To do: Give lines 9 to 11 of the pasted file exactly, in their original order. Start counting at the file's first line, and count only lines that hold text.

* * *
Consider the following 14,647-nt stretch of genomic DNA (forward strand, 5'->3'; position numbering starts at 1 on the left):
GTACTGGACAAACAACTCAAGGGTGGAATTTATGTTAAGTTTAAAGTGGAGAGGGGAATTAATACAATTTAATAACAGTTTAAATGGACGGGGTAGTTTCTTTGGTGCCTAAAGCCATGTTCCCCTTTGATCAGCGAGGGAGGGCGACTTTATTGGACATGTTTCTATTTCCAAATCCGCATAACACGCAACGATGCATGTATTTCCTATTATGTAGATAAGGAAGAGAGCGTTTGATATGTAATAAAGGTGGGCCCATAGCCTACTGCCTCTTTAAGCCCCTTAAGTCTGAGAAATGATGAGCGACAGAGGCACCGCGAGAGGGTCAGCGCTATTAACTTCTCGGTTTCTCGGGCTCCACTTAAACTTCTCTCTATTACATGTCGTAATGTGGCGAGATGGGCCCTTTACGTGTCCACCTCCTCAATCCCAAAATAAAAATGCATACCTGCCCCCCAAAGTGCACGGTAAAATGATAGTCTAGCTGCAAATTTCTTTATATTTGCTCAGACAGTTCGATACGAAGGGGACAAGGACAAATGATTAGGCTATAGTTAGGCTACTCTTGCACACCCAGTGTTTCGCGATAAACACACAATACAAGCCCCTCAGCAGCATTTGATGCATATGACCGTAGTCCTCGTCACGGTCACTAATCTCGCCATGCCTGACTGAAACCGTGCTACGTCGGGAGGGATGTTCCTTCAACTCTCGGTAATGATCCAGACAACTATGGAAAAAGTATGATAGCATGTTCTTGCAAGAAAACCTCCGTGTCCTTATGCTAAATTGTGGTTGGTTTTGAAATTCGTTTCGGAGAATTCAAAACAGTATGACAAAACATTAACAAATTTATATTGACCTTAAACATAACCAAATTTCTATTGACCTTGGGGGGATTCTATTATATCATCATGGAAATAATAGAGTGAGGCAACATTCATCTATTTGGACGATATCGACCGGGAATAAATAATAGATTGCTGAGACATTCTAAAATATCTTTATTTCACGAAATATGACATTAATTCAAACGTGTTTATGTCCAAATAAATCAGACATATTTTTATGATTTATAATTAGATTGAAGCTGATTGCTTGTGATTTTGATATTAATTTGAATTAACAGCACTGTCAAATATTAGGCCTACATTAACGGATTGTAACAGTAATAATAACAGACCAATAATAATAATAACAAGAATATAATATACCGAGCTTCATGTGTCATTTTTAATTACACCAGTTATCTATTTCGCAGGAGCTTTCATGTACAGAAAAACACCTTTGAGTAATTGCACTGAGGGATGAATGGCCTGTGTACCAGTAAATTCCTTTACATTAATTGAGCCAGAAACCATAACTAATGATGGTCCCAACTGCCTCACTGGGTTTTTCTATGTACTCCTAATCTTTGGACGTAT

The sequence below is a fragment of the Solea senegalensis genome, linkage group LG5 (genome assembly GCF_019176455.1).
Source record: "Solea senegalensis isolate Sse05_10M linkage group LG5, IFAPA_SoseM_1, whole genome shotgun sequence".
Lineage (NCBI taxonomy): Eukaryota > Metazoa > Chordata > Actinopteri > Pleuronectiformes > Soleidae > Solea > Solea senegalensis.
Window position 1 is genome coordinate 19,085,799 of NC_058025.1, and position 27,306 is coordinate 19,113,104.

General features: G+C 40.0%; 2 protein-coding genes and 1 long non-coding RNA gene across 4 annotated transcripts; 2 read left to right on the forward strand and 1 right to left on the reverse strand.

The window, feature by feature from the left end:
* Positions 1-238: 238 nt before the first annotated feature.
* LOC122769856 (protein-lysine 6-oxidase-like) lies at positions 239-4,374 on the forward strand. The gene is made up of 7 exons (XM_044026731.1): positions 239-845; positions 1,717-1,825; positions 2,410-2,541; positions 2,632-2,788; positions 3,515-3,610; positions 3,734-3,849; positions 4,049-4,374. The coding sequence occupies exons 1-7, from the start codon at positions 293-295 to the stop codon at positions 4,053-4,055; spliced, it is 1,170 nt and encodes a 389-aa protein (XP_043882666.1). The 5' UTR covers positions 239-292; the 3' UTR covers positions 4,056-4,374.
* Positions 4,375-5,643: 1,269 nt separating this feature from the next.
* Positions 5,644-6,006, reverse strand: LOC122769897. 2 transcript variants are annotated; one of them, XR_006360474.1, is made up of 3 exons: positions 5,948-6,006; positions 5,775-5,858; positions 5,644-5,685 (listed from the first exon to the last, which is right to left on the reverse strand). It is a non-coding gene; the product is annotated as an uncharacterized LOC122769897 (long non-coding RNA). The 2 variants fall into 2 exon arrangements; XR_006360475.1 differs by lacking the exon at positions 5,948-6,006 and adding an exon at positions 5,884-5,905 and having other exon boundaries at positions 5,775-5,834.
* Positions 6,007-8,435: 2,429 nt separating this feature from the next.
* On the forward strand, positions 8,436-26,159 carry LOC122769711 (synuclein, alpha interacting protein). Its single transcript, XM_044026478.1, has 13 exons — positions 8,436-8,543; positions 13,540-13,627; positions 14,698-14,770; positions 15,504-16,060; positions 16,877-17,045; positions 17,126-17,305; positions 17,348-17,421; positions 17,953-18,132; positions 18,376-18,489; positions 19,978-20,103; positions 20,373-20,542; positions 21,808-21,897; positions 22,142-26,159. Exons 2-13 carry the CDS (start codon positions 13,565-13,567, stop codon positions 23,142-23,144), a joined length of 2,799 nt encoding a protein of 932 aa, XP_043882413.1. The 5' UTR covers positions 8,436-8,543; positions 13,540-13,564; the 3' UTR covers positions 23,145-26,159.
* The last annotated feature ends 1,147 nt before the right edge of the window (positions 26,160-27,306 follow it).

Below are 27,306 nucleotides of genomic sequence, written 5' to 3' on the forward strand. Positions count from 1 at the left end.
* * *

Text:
* Positions 1-238: 238 nt before the first annotated feature.
* LOC122769856 (protein-lysine 6-oxidase-like) lies at positions 239-4,374 on the forward strand. The gene is made up of 7 exons (XM_044026731.1): positions 239-845; positions 1,717-1,825; positions 2,410-2,541; positions 2,632-2,788; positions 3,515-3,610; positions 3,734-3,849; positions 4,049-4,374. The coding sequence occupies exons 1-7, from the start codon at positions 293-295 to the stop codon at positions 4,053-4,055; spliced, it is 1,170 nt and encodes a 389-aa protein (XP_043882666.1). The 5' UTR covers positions 239-292; the 3' UTR covers positions 4,056-4,374.
* Positions 4,375-5,643: 1,269 nt separating this feature from the next.